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Far right bingo card: 14 words

The 14 words harken after a battle for domination that is already lost against an imagined ideological enemy that doesn’t really exist in a war that ended over 75 years ago

David Lane is an American white supremacist. It was Lane who wrote the 14 words, a mantra of white supremacists across the world. The 14 words are…

“We must secure the existence of our people

and a future for white children”

Or…

“Because the beauty of the White Aryan woman

must not perish from the earth.”

Lane himself was a member of the American domestic terrorist organisation known as ‘The order’. Prior to this he had been state organizer for both the Ku Klux Klan and the ‘Aryan nations’ groups. His contribution to white supremacy eventually earned him a 20 year sentence for racketeering, 20 more years for conspiracy and a whopping 150 years for driving the getaway car following the murder of Jewish radio personality, Alan Berg.

Unsurprisingly, he didn’t manage to complete his 190 year sentence and died in prison in 2007 at the age of 68. Some might argue that the world is a better place for his passing although the damage he has done to the human psyche continues. Unfortunately, his reach extends well beyond the grave.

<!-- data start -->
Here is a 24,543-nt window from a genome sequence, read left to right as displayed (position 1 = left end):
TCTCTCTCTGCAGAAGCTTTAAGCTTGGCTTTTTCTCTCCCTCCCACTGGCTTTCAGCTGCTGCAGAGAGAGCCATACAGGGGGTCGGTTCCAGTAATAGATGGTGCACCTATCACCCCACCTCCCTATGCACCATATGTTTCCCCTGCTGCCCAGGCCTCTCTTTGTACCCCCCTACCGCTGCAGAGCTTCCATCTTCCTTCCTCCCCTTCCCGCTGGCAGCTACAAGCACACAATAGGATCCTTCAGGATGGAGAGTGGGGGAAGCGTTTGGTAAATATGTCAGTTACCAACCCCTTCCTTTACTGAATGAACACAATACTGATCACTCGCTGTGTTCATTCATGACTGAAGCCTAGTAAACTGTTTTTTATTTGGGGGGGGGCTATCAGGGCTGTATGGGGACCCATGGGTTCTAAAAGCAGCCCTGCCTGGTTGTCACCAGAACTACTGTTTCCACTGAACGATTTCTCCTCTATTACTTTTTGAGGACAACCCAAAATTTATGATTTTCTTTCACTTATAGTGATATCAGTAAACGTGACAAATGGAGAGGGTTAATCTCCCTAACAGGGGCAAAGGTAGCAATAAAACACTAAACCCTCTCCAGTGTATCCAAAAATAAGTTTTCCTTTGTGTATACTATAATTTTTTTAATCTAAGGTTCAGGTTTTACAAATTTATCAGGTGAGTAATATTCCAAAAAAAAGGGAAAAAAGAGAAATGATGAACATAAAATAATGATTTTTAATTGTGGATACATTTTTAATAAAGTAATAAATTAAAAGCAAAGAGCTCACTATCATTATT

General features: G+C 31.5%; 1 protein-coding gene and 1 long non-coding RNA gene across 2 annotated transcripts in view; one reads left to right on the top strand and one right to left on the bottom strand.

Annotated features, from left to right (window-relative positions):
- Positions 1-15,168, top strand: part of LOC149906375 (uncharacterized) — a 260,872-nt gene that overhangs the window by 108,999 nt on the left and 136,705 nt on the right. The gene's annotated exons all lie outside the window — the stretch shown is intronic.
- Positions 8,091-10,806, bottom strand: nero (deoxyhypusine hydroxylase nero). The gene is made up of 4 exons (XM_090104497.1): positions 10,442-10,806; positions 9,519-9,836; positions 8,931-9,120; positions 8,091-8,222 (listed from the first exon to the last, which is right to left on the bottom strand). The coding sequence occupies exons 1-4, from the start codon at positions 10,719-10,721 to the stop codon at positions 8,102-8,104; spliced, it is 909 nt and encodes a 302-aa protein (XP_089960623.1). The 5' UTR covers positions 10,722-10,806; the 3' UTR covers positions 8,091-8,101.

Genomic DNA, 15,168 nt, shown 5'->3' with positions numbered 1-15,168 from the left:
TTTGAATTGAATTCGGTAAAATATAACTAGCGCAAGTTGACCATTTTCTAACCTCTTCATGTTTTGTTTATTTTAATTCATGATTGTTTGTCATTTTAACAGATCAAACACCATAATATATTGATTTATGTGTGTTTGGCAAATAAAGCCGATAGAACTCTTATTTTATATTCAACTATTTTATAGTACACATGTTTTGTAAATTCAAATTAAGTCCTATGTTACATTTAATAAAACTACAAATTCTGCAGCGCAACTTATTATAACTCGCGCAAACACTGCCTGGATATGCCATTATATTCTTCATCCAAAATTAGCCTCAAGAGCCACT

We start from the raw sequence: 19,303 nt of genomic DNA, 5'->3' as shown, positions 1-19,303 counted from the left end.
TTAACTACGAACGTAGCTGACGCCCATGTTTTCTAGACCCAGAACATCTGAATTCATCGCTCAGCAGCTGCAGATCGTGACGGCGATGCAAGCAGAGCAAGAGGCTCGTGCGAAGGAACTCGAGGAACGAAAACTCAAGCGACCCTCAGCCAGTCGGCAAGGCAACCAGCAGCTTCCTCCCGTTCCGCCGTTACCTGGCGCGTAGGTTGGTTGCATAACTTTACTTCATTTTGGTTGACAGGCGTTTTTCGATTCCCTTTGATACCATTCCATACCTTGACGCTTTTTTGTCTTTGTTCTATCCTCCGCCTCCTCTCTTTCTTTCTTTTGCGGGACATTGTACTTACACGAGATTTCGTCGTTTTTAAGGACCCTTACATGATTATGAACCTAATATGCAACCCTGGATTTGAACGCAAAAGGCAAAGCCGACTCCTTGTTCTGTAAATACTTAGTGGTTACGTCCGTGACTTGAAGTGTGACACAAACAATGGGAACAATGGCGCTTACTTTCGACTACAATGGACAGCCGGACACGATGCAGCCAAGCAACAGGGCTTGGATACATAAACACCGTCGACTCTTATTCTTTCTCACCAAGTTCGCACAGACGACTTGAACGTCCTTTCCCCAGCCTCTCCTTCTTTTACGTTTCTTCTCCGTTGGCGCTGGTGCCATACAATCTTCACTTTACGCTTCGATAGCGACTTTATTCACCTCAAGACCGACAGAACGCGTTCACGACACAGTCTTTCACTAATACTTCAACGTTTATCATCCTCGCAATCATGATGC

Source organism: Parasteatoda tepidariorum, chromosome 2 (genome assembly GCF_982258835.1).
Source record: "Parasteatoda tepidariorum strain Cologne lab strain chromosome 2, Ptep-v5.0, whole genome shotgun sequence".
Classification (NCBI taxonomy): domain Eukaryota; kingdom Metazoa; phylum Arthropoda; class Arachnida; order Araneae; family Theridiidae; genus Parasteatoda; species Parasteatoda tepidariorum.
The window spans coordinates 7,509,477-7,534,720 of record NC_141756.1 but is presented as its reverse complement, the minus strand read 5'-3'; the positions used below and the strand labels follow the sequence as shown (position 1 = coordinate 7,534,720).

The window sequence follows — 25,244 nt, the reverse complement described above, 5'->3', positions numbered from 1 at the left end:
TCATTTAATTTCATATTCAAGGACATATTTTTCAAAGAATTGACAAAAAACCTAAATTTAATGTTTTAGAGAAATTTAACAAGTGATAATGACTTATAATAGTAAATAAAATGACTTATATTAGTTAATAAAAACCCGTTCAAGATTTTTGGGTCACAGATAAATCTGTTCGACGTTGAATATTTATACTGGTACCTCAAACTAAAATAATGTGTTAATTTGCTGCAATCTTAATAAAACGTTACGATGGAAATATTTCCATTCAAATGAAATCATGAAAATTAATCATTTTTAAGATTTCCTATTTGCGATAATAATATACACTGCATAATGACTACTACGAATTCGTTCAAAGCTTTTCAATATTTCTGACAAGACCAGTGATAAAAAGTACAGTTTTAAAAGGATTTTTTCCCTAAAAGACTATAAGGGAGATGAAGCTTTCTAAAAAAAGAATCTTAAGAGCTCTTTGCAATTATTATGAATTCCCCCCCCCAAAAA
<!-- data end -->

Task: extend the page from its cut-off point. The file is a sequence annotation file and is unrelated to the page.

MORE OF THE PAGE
The problem with the 14 words in either version is that they’re based upon a flawed premise. The existence of white people only needs to be secured if it’s under threat – which it demonstrably is not. Neither is the beauty of white women at risk – unless you consider the mere presence on the earth of other races a threat.

We covered the basic misogyny of these tropes about white women in an earlier bingo card. What business is it of David Lane’s or anyone else’s who a Caucasian woman chooses to spend the night with? Who is he to suggest that mixed race children are less beautiful or worthy than Caucasians? The fact is that David Lane was a vicious, vacuous bigot with an unfortunate and ironic gift for communicating the emptiness that resided in him. His 14 words harken after a battle for domination that is already lost against an imagined ideological enemy that doesn’t really exist in a war that ended over 75 years ago.                                                                           

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